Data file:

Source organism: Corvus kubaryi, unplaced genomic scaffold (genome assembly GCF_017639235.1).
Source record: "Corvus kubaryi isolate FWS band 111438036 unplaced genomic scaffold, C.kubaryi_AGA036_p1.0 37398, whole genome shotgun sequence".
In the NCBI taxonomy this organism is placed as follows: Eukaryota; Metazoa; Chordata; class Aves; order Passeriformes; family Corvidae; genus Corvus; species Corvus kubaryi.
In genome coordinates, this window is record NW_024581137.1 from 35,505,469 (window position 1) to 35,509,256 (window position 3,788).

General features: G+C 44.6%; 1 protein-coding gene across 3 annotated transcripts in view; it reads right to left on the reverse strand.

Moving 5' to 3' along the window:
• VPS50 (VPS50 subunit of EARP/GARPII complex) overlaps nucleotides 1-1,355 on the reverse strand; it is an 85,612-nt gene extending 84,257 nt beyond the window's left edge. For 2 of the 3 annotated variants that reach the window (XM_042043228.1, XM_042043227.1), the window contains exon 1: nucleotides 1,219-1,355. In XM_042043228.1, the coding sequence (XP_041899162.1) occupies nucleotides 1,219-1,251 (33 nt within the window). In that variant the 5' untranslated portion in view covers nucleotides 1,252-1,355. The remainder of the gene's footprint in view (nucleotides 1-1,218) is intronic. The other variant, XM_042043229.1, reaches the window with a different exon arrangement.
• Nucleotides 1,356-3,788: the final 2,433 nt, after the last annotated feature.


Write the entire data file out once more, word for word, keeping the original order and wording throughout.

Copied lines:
Source organism: Corvus kubaryi, unplaced genomic scaffold (genome assembly GCF_017639235.1).
Source record: "Corvus kubaryi isolate FWS band 111438036 unplaced genomic scaffold, C.kubaryi_AGA036_p1.0 37398, whole genome shotgun sequence".
In the NCBI taxonomy this organism is placed as follows: Eukaryota; Metazoa; Chordata; class Aves; order Passeriformes; family Corvidae; genus Corvus; species Corvus kubaryi.
In genome coordinates, this window is record NW_024581137.1 from 35,505,469 (window position 1) to 35,509,256 (window position 3,788).

General features: G+C 44.6%; 1 protein-coding gene across 3 annotated transcripts in view; it reads right to left on the reverse strand.

Moving 5' to 3' along the window:
• VPS50 (VPS50 subunit of EARP/GARPII complex) overlaps nucleotides 1-1,355 on the reverse strand; it is an 85,612-nt gene extending 84,257 nt beyond the window's left edge. For 2 of the 3 annotated variants that reach the window (XM_042043228.1, XM_042043227.1), the window contains exon 1: nucleotides 1,219-1,355. In XM_042043228.1, the coding sequence (XP_041899162.1) occupies nucleotides 1,219-1,251 (33 nt within the window). In that variant the 5' untranslated portion in view covers nucleotides 1,252-1,355. The remainder of the gene's footprint in view (nucleotides 1-1,218) is intronic. The other variant, XM_042043229.1, reaches the window with a different exon arrangement.
• Nucleotides 1,356-3,788: the final 2,433 nt, after the last annotated feature.